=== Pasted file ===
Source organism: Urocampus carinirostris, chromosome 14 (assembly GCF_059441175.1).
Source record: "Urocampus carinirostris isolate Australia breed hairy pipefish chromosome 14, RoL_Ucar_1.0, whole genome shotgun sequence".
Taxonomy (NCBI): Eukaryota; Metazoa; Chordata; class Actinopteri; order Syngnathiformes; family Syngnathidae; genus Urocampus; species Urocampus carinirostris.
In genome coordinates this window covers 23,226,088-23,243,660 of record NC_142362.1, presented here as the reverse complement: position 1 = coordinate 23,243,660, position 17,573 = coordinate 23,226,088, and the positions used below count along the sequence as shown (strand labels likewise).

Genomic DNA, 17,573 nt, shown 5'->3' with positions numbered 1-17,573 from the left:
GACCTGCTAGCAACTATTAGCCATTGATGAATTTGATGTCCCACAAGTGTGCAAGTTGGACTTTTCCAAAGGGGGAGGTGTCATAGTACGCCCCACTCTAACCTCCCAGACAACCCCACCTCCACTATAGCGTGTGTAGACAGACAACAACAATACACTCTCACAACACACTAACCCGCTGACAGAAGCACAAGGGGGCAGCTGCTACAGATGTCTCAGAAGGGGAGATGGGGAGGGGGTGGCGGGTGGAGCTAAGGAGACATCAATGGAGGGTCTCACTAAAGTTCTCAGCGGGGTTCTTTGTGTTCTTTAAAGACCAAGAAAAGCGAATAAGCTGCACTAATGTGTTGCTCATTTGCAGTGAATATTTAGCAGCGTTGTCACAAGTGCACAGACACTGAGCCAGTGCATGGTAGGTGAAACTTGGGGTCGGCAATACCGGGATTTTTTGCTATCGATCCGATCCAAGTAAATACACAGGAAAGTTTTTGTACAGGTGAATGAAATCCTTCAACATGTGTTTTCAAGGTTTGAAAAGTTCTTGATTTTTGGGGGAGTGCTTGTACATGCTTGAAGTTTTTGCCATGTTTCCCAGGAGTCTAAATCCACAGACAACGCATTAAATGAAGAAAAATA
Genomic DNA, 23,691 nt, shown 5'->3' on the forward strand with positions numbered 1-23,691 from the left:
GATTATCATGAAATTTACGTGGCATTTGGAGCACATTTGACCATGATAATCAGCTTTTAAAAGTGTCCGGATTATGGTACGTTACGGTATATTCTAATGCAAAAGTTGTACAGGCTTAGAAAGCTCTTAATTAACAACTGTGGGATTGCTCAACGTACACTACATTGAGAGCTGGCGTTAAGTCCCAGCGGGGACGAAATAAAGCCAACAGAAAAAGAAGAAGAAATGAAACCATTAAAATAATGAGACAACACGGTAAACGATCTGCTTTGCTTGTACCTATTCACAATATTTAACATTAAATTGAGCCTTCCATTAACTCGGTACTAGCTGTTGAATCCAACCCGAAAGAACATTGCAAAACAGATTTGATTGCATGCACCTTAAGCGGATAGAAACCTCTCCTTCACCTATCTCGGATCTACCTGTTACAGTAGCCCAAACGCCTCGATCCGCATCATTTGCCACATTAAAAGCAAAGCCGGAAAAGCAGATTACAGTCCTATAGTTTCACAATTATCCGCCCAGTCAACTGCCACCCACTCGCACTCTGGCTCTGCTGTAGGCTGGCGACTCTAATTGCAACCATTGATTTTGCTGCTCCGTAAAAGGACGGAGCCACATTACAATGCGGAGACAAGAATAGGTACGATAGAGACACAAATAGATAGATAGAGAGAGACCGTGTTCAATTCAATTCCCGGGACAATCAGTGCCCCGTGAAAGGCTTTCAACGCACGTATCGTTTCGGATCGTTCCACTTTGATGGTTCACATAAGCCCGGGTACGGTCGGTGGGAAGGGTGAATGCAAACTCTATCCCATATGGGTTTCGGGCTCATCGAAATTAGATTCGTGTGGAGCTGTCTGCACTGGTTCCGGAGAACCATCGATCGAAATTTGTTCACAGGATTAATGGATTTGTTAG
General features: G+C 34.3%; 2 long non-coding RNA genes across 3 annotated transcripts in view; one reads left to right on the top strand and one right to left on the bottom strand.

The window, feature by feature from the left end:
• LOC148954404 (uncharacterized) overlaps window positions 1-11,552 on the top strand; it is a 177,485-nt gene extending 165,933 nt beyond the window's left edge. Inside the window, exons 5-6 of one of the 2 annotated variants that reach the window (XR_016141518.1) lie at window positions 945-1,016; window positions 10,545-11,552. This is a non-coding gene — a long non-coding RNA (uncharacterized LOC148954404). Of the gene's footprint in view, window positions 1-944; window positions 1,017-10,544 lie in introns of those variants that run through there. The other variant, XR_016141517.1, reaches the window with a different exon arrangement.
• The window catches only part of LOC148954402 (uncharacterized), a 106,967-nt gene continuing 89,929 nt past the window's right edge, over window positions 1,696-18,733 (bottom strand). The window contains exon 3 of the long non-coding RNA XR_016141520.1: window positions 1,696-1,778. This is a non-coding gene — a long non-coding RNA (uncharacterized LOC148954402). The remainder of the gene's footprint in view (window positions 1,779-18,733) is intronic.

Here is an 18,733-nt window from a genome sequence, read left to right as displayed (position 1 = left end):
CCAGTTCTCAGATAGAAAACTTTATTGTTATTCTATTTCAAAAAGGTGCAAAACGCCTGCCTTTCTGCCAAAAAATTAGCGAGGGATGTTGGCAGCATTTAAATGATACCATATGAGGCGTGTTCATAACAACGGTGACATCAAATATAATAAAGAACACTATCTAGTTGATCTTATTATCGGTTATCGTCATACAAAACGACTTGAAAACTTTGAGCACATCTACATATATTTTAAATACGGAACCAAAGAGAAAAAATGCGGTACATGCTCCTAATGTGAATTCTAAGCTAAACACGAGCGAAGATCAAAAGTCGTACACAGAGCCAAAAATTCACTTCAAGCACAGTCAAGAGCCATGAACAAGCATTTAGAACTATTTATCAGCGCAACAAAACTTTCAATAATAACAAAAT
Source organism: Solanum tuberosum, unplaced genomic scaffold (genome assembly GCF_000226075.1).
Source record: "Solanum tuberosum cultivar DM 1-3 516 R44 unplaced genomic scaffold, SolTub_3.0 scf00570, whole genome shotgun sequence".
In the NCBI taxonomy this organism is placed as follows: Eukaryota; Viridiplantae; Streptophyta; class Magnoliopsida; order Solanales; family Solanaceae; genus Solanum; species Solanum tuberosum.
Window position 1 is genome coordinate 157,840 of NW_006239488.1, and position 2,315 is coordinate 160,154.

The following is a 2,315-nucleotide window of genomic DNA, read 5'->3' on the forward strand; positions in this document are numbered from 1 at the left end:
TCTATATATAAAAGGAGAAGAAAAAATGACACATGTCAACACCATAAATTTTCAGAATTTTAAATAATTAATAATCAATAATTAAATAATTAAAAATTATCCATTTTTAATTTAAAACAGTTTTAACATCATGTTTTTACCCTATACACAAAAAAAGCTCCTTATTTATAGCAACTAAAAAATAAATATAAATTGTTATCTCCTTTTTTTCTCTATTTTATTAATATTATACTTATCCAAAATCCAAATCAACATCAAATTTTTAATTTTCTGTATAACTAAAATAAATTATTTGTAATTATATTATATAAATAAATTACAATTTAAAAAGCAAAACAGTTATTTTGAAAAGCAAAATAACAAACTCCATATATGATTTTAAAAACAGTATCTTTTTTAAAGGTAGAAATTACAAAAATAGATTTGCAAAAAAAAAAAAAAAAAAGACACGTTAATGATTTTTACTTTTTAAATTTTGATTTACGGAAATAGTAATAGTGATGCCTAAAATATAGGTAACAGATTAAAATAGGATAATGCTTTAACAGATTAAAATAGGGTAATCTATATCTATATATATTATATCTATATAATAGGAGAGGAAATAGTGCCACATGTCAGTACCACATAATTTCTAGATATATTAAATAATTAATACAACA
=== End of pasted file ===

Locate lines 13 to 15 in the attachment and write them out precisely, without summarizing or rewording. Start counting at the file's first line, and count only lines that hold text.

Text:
Here is an 18,733-nt window from a genome sequence, read left to right as displayed (position 1 = left end):
CCAGTTCTCAGATAGAAAACTTTATTGTTATTCTATTTCAAAAAGGTGCAAAACGCCTGCCTTTCTGCCAAAAAATTAGCGAGGGATGTTGGCAGCATTTAAATGATACCATATGAGGCGTGTTCATAACAACGGTGACATCAAATATAATAAAGAACACTATCTAGTTGATCTTATTATCGGTTATCGTCATACAAAACGACTTGAAAACTTTGAGCACATCTACATATATTTTAAATACGGAACCAAAGAGAAAAAATGCGGTACATGCTCCTAATGTGAATTCTAAGCTAAACACGAGCGAAGATCAAAAGTCGTACACAGAGCCAAAAATTCACTTCAAGCACAGTCAAGAGCCATGAACAAGCATTTAGAACTATTTATCAGCGCAACAAAACTTTCAATAATAACAAAAT
Source organism: Solanum tuberosum, unplaced genomic scaffold (genome assembly GCF_000226075.1).